I was in Portland this week for my reading at Powell's, the world's most extraordinary bookstore, followed by a dizzying shopping spree in which I purchased enough books to get me through the fall, or at least October. I've been on a ghost story kick lately, so I picked up a hefty load of M.R. James, Sarah Waters, and more. I'm in the mood for haunted houses and wicked children.
Before my visit to Powell's, I stopped by KATU-TV's AM Northwest to talk with Helen Raptis about the path to God, to love, and my book, "Yoga Witch with a B."
Here's the link to that interview.
Now I'm at home, in bed, nursing a wee cold (a month of travel was bound to catch up with me eventually) and prepping for my reading tonight at Island Books.
I grew up on Mercer Island, and have always considered Island Books to be the spiritual center of the island. That lovely little bookstore holds a very special place in my heart. It was my first bookstore. I remember buying picture books there, Little House on the Prairie, Nancy Drew mysteries. All of those young adult novels I devoured, especially the ones that featured sexually-active teenagers. Those were the best. I went through my Anne of Green Gables kick at Island books, and eventually Roger, the owner there, suggested my mother give me Ursula Hegi's collection of linked stories, Floating in My Mother's Palm, which was the first book of short stories I read, and the first time I became aware that certain books are considered literature.
When I started this blog, I wrote about the experience reading Floating in My Mother's Palm here. This time of year, when the bright, sunny days turn grey, always reminds me of that book.
Tonight's reading was featured in the Mercer Island Reporter (lovingly nicknamed the Distorter by Island residents from the time I was little!) You can read that interview right here.
Naturally, returning to the place where I grew up in order to read from my first book has got me revisiting the past. All morning I've been thinking about the teachers who got me here: Frank Perry, my fourth grade writing teacher who singled me out to read in front of the class a story I had written called-- well, "It." I can't recall if I consciously chose to rip Stephen King's title off, or if this was just a coincidence. But I remember relishing the title either way. I also remember Mr. Perry telling me I should keep writing, that I had a knack for it. He told us that the most important thing was to grab the reader with a strong opening sentence. I remember thinking: I can do that, and then writing an opening that went something like The hands tightened around her neck, and Sarah knew she was about to die. (I was very into horror when I was a child. I also wrote a lot of stories about cannibalistic witches.)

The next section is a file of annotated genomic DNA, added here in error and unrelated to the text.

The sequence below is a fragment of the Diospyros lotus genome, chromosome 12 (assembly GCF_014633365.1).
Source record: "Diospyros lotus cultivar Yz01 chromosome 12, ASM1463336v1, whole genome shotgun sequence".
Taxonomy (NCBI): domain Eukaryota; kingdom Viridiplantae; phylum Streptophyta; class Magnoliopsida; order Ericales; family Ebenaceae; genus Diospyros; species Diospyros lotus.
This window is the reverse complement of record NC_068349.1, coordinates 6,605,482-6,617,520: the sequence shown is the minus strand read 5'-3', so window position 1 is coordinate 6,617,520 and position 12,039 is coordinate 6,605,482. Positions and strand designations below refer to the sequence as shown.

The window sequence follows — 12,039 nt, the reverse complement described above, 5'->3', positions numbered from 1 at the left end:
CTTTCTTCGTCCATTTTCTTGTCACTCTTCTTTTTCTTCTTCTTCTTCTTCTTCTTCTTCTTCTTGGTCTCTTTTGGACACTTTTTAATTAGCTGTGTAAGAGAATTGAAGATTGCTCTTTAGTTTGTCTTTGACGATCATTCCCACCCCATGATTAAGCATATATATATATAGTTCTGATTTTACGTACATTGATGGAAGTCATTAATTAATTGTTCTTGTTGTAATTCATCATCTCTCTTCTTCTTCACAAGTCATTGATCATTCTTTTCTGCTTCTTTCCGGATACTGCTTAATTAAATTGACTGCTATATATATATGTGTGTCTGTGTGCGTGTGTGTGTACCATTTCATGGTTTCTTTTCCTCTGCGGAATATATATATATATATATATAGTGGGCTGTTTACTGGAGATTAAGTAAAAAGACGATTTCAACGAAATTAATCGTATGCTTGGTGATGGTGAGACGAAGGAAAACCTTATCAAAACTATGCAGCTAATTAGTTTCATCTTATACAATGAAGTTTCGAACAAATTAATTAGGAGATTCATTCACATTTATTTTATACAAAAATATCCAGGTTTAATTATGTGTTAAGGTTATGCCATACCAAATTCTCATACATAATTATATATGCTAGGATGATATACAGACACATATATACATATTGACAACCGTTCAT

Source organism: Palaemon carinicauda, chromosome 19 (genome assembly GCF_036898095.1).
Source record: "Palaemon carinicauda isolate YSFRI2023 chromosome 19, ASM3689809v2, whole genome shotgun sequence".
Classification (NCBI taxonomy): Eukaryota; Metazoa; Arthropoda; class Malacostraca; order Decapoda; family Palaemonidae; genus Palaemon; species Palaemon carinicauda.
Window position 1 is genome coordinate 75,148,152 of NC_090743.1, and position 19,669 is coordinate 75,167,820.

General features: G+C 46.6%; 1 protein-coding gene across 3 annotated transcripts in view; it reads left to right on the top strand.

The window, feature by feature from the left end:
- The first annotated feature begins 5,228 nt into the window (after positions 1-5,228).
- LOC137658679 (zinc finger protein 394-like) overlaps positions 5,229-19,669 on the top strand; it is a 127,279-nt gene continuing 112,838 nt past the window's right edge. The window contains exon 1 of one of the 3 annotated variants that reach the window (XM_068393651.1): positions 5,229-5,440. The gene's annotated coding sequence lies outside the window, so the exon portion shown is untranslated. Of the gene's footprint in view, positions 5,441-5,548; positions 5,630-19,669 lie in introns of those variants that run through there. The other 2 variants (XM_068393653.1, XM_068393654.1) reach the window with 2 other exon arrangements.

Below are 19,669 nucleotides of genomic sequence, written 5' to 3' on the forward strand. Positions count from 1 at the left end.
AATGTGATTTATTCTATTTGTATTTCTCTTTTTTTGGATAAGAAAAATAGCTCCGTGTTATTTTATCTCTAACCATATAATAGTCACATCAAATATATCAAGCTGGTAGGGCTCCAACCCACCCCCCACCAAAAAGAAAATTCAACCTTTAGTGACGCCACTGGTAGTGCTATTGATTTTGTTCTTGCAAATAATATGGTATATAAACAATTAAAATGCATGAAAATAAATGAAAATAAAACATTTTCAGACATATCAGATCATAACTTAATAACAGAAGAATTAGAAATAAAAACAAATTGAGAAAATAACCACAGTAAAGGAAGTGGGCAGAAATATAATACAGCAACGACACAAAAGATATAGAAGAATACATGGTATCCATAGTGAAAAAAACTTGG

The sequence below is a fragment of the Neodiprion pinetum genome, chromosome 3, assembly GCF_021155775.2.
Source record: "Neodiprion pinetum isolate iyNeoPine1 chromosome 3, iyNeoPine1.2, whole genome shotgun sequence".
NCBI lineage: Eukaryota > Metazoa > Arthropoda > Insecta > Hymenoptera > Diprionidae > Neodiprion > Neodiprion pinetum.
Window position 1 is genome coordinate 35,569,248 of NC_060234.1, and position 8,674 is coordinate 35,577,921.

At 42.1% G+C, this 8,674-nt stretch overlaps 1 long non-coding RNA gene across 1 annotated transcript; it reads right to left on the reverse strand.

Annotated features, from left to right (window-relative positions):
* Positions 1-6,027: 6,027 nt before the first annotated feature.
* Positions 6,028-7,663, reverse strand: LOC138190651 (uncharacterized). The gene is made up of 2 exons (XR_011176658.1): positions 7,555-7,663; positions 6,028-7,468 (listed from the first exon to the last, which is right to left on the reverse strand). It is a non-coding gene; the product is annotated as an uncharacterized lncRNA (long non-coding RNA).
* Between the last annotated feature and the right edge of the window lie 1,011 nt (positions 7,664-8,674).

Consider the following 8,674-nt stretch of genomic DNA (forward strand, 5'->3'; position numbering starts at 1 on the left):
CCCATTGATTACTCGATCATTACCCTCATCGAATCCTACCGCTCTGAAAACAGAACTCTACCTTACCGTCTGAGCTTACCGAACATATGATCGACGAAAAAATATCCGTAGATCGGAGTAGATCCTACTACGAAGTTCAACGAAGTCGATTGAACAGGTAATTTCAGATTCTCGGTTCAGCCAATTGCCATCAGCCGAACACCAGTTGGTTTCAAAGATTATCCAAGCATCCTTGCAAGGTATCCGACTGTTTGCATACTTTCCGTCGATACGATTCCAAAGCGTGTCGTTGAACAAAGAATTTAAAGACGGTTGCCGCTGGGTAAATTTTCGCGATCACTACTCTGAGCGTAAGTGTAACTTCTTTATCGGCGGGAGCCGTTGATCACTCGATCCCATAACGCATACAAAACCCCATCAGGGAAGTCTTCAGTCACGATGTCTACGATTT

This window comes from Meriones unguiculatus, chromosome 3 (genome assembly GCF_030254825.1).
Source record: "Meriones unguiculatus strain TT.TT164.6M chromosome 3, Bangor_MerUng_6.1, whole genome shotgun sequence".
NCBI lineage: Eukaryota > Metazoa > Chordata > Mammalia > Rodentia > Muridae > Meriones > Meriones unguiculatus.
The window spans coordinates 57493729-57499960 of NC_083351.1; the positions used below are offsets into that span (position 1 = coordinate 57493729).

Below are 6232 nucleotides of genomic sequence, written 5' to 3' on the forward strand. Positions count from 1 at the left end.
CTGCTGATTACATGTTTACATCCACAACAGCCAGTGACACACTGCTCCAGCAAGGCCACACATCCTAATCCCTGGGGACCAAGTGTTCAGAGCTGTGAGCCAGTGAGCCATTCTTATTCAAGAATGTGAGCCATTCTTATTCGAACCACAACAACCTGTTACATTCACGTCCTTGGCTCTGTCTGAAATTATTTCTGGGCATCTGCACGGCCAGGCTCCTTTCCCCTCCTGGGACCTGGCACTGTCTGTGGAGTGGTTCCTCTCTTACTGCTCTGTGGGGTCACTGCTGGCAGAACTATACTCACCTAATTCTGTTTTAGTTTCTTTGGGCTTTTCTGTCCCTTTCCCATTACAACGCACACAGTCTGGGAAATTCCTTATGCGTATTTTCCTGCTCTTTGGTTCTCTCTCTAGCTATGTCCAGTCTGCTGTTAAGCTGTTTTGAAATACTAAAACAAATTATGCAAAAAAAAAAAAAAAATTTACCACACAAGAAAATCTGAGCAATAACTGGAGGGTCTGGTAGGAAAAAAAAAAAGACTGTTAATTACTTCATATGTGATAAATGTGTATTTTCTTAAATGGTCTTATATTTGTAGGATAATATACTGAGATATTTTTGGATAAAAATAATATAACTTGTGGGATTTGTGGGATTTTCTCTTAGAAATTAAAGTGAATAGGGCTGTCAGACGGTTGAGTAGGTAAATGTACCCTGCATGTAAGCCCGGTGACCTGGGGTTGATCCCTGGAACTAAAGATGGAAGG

Carol Muth, that same year, was my teacher for all other subjects, and she made us kids memorize a poem a week (or was it a month? felt like every week) so that we could internalize the rhythms of good writing. Or maybe it was just so we would learn to love poetry. I don't know. But I can still recite the Jabberwock by heart, and I think of Mrs. Muth every time I read Emily Dickinson. In my mind, Mrs. Muth was Emily Dickinson. I know she was married and had children, but somehow I always think of her with a bun in her hair and a beautiful, tragic love story in her heart.
Then there were the teachers who came along later: Cece Caley, Ruthie Newman, Chip Wall, who introduced me to books and ideas, who challenged me to think for myself. My theater directors, who taught me how to craft a narrative: Peter Donaldson, Sue Clement. And through it all, my piano teacher, Lois Jacobsen, who taught me one of the most important requirements of art-making: discipline. (Not that I was a terrifically disciplined piano student. But when I sit down to improve a story, I know how to work paragraph by paragraph, just as she taught me to perfect a piece measure by measure.)
Art really doesn't pay, but I am rich with the gifts these teachers gave me. They'll all be with me tonight; they always are.